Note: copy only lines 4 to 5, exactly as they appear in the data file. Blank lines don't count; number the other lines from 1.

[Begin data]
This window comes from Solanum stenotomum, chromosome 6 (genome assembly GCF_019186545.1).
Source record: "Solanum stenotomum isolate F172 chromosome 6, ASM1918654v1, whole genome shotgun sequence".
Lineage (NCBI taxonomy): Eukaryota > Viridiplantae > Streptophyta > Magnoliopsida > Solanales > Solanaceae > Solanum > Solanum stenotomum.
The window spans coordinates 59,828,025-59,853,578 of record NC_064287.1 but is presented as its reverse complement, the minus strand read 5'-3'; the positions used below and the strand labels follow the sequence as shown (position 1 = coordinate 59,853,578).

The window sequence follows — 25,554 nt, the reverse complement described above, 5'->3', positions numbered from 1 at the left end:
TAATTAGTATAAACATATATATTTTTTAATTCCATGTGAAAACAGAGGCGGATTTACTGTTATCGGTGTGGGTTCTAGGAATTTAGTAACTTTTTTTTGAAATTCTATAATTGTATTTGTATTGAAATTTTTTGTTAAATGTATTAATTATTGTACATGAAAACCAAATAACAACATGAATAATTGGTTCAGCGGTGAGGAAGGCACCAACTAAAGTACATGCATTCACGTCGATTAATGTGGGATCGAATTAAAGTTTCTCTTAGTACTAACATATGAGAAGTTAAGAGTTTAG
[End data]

The window spans coordinates 59,828,025-59,853,578 of record NC_064287.1 but is presented as its reverse complement, the minus strand read 5'-3'; the positions used below and the strand labels follow the sequence as shown (position 1 = coordinate 59,853,578).

The window sequence follows — 25,554 nt, the reverse complement described above, 5'->3', positions numbered from 1 at the left end: